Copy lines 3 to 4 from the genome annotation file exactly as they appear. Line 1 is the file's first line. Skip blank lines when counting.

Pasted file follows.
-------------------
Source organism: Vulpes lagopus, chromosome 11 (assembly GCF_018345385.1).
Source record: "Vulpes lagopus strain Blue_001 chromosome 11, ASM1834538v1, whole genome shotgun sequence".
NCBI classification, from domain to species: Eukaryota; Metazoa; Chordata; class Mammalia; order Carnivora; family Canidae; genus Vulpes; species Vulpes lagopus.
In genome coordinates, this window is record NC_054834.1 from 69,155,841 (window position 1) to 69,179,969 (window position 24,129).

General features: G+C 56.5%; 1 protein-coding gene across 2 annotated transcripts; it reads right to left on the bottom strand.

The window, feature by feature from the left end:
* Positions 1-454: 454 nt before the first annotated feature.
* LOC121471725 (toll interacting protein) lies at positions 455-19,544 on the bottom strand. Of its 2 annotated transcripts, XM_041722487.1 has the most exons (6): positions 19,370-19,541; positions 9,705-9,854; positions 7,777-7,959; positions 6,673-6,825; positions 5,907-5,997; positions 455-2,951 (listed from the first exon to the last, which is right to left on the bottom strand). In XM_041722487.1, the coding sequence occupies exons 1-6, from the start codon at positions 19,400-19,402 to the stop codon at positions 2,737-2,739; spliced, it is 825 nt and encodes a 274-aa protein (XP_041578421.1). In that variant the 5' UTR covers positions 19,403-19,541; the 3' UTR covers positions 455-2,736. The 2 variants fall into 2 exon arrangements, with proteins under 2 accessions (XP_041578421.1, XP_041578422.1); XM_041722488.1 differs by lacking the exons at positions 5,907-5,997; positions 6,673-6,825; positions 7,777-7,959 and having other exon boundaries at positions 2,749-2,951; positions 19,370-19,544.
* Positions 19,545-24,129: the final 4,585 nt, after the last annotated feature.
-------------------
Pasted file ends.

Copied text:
NCBI classification, from domain to species: Eukaryota; Metazoa; Chordata; class Mammalia; order Carnivora; family Canidae; genus Vulpes; species Vulpes lagopus.
In genome coordinates, this window is record NC_054834.1 from 69,155,841 (window position 1) to 69,179,969 (window position 24,129).